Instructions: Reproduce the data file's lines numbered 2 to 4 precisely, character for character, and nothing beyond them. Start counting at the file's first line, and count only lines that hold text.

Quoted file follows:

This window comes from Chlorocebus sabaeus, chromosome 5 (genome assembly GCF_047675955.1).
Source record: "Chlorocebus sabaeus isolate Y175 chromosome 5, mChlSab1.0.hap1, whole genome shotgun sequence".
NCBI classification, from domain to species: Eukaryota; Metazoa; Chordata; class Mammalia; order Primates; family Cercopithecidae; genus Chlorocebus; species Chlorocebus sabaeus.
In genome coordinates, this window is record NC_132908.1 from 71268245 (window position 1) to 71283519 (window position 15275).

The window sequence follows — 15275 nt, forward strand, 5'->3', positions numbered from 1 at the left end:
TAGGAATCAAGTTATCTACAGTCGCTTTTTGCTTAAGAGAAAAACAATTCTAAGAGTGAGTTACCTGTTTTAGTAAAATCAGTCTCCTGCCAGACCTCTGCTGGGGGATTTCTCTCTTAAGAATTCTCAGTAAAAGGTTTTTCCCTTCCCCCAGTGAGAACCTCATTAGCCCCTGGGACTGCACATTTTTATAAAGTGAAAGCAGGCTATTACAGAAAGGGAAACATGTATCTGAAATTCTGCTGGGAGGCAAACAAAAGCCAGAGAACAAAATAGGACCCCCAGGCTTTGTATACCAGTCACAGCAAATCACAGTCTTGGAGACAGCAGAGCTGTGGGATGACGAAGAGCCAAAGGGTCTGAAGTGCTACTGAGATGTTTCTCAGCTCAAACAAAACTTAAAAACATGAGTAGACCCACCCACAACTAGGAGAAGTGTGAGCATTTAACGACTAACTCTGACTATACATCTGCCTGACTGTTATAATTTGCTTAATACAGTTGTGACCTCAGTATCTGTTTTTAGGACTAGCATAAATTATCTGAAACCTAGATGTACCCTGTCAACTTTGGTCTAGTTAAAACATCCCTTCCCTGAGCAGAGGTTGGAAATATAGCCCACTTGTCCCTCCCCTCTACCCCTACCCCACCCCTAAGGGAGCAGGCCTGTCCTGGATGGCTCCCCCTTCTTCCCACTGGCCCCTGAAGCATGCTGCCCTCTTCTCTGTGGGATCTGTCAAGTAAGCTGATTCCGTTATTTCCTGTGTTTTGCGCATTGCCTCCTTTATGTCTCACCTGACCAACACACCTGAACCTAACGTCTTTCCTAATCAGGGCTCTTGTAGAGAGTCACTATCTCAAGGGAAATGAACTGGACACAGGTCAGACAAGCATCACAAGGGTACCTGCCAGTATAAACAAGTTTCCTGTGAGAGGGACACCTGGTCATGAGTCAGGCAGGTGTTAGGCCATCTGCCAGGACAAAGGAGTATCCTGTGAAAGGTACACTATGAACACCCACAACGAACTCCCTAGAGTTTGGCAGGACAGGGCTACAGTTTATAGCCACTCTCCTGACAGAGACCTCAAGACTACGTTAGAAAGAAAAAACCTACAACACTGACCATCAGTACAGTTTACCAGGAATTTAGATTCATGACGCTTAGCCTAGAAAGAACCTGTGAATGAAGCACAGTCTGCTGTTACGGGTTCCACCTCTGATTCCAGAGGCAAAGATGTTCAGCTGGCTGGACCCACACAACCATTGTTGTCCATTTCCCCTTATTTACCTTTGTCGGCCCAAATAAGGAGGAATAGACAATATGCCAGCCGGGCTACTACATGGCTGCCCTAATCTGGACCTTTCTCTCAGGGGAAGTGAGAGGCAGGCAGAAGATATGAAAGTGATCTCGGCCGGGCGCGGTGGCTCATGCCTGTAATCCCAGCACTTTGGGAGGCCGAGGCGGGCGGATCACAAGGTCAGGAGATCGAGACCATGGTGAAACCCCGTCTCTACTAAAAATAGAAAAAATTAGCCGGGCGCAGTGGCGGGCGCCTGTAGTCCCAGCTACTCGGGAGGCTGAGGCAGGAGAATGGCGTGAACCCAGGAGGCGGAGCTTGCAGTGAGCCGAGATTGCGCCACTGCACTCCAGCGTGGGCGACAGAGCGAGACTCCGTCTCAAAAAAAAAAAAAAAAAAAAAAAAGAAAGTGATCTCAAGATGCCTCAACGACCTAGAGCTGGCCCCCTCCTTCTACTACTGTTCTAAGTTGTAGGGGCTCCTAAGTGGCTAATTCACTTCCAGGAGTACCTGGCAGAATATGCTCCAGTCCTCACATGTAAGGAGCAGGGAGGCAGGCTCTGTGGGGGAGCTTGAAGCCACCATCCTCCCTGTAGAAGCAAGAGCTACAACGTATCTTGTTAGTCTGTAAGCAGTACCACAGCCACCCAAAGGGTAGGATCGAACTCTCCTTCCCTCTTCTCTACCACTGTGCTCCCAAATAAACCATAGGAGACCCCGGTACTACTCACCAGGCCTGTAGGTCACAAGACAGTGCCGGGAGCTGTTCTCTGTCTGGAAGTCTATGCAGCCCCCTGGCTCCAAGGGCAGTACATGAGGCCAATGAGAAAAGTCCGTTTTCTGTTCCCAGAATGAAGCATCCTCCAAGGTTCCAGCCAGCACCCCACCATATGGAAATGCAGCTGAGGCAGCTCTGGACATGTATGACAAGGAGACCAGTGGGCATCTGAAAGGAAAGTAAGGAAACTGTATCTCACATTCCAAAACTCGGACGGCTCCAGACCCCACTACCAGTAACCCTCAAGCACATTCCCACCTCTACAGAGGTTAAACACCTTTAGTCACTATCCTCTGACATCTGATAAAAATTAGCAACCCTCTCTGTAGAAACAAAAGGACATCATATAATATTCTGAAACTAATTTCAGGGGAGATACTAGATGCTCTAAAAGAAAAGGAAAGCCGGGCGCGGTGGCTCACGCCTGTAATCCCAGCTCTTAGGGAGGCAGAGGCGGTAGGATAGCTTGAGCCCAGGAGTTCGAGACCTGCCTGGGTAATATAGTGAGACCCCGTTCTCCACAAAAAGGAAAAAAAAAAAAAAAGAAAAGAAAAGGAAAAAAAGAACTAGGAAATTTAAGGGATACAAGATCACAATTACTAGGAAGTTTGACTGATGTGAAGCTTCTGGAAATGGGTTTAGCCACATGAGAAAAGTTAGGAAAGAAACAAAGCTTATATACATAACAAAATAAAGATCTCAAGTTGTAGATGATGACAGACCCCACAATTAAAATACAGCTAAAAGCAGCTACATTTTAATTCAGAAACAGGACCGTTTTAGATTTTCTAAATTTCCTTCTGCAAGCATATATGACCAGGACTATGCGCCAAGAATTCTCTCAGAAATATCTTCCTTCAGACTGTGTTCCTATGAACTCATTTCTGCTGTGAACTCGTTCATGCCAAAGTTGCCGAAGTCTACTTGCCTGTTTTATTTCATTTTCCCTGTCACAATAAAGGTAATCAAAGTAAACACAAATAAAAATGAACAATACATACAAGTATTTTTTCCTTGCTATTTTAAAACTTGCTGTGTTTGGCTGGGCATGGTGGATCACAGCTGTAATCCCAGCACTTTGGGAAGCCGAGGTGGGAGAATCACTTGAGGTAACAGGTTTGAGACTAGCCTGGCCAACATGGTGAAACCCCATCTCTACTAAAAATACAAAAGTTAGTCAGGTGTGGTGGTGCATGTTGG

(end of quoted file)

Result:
Source record: "Chlorocebus sabaeus isolate Y175 chromosome 5, mChlSab1.0.hap1, whole genome shotgun sequence".
NCBI classification, from domain to species: Eukaryota; Metazoa; Chordata; class Mammalia; order Primates; family Cercopithecidae; genus Chlorocebus; species Chlorocebus sabaeus.
In genome coordinates, this window is record NC_132908.1 from 71268245 (window position 1) to 71283519 (window position 15275).